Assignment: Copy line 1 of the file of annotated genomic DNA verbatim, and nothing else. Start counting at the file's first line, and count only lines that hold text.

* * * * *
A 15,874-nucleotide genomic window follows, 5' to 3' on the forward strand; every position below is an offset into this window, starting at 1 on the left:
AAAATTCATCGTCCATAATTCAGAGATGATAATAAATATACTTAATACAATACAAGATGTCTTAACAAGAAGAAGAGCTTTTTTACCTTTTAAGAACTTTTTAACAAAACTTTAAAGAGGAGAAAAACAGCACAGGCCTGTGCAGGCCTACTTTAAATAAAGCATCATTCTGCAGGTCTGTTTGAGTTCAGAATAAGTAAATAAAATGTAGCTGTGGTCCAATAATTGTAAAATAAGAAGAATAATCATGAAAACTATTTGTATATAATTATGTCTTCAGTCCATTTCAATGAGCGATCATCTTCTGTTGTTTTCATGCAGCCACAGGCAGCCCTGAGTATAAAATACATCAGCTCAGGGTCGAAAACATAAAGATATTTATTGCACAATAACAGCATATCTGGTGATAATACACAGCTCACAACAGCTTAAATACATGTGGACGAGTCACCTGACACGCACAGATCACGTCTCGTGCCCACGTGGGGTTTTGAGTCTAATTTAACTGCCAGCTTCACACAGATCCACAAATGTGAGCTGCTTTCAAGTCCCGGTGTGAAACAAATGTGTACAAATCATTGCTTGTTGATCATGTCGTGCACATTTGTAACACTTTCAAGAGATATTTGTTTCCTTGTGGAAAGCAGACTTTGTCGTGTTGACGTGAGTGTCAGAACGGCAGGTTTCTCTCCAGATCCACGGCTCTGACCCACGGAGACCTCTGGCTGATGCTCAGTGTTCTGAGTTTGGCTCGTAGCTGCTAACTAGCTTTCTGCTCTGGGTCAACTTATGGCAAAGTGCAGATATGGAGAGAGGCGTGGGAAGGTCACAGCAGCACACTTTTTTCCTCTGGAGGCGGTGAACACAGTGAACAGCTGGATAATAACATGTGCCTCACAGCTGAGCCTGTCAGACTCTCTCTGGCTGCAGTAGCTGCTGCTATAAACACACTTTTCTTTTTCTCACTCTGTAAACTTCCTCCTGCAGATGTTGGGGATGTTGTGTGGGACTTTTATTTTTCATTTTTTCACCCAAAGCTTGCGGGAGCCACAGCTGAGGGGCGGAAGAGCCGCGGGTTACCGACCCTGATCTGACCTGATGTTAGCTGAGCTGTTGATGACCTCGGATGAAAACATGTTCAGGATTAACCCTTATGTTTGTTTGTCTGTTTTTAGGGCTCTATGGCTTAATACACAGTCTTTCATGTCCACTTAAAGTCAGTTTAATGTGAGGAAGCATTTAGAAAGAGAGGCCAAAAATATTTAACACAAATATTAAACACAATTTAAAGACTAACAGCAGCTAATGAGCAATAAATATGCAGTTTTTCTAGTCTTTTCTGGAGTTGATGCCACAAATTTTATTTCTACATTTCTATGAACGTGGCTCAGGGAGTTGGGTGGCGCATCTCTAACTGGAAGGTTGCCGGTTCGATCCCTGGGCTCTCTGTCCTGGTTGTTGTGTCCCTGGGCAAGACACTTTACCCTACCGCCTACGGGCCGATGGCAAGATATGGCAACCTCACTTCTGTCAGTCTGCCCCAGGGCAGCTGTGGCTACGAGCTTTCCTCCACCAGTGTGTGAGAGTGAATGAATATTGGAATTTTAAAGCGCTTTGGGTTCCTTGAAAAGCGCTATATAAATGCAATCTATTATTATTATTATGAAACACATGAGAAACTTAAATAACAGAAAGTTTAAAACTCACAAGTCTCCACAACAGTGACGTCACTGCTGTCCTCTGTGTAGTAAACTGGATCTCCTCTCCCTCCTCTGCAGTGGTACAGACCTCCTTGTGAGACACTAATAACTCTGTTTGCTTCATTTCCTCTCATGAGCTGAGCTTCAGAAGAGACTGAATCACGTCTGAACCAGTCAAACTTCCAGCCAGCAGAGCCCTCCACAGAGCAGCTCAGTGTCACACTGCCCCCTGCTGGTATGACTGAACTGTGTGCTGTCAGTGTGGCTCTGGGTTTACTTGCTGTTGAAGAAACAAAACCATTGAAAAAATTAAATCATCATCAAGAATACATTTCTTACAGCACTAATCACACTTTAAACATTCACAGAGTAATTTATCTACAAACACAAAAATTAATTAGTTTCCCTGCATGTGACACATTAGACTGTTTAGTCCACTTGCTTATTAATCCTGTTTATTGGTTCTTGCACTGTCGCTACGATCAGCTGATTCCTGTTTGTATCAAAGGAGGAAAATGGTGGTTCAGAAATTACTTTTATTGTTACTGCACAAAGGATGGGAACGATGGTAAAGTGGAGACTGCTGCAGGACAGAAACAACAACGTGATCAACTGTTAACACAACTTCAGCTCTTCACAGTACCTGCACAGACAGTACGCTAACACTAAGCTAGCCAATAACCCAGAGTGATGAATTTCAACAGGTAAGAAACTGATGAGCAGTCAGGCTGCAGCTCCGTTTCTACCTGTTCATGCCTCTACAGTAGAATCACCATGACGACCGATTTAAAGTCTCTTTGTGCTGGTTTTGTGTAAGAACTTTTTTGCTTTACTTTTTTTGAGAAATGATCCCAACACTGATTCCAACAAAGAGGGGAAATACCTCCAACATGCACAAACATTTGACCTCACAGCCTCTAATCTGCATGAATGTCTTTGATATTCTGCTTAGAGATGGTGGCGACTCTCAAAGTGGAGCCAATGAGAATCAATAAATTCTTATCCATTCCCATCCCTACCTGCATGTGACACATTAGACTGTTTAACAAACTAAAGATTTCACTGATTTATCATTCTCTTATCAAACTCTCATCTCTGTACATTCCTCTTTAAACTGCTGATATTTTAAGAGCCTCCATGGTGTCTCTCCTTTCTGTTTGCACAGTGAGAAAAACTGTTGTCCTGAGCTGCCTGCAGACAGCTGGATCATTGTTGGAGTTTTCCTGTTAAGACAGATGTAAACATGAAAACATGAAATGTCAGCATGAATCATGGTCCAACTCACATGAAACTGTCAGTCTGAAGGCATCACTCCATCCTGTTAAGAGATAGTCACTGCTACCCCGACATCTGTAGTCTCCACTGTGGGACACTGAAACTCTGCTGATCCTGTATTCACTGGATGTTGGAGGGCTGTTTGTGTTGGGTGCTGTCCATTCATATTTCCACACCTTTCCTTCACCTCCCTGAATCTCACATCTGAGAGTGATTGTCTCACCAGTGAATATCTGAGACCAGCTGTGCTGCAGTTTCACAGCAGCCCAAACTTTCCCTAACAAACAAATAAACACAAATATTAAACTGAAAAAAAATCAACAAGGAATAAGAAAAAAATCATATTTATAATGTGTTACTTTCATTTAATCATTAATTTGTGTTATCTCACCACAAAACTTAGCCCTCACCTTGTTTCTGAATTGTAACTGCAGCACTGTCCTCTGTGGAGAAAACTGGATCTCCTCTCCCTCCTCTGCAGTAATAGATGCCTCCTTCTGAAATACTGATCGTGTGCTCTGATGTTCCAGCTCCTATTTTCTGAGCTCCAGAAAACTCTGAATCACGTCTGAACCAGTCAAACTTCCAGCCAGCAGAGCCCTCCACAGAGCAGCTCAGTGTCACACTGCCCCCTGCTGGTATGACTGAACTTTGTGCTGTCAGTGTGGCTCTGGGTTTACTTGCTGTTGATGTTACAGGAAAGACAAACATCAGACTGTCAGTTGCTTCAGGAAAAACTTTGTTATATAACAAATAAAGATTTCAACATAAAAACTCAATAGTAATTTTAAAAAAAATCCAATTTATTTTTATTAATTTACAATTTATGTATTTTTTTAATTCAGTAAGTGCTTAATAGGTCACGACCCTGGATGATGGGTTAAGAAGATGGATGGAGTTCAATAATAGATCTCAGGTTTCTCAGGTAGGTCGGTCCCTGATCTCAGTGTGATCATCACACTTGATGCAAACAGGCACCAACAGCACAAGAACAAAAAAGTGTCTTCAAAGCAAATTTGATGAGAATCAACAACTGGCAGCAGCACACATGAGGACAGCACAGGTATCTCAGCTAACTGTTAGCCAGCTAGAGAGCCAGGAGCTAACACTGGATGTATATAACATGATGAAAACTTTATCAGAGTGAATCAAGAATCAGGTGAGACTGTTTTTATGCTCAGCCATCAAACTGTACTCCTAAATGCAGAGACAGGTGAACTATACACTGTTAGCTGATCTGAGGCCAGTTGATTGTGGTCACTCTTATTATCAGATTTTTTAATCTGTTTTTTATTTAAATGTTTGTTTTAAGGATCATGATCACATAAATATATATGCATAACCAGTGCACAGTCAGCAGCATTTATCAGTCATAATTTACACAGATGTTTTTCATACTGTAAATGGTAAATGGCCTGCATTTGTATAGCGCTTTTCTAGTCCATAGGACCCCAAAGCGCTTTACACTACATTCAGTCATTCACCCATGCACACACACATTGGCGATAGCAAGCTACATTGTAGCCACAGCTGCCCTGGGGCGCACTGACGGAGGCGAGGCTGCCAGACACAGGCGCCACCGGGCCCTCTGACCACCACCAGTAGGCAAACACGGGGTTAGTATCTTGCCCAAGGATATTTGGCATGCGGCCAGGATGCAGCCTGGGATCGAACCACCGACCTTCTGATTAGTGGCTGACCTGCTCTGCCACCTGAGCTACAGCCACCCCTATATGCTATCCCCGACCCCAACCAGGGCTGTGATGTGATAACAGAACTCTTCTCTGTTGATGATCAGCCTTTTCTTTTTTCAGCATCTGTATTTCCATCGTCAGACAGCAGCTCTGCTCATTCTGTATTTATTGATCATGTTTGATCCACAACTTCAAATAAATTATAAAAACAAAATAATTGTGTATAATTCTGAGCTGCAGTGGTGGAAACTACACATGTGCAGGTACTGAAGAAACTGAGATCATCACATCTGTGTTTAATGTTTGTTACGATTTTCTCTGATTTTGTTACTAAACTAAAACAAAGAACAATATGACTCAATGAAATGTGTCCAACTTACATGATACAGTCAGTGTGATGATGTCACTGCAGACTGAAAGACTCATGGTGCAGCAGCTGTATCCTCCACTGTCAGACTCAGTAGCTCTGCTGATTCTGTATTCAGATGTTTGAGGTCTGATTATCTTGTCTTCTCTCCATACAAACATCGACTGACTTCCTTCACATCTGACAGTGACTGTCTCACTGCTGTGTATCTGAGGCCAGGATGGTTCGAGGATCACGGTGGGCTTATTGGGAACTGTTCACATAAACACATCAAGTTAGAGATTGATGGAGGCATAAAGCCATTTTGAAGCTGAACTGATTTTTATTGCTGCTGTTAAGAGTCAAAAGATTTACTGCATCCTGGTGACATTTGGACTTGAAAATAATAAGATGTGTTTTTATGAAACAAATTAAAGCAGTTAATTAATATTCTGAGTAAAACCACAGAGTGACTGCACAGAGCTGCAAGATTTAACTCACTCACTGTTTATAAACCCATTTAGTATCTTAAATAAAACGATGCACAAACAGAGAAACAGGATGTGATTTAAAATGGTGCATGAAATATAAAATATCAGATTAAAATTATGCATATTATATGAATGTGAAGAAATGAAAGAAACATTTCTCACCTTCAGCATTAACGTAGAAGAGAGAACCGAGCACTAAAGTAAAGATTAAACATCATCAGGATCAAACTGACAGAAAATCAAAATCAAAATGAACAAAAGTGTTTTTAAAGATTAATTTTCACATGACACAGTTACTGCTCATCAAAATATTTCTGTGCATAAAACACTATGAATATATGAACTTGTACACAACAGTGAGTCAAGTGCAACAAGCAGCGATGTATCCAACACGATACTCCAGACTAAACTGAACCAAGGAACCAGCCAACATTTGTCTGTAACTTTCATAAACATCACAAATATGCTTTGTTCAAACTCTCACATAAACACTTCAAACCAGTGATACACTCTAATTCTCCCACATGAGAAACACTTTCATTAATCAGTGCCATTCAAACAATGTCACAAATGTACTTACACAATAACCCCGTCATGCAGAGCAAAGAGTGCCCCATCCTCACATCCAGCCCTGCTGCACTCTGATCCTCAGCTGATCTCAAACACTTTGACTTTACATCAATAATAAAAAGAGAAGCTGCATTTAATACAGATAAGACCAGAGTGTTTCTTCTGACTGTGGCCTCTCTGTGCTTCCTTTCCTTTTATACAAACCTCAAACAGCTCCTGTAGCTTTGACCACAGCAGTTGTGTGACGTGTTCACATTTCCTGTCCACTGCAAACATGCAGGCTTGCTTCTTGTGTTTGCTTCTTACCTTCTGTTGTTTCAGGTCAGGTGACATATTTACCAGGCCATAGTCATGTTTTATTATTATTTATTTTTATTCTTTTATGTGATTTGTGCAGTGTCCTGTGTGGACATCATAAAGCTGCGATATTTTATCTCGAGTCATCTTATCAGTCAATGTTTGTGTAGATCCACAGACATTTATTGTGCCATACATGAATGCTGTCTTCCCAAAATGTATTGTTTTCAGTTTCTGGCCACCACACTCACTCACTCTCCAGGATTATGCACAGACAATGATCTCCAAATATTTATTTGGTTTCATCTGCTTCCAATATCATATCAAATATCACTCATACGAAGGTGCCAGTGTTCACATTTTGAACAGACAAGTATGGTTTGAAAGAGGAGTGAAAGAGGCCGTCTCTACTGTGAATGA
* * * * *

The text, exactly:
A 15,874-nucleotide genomic window follows, 5' to 3' on the forward strand; every position below is an offset into this window, starting at 1 on the left: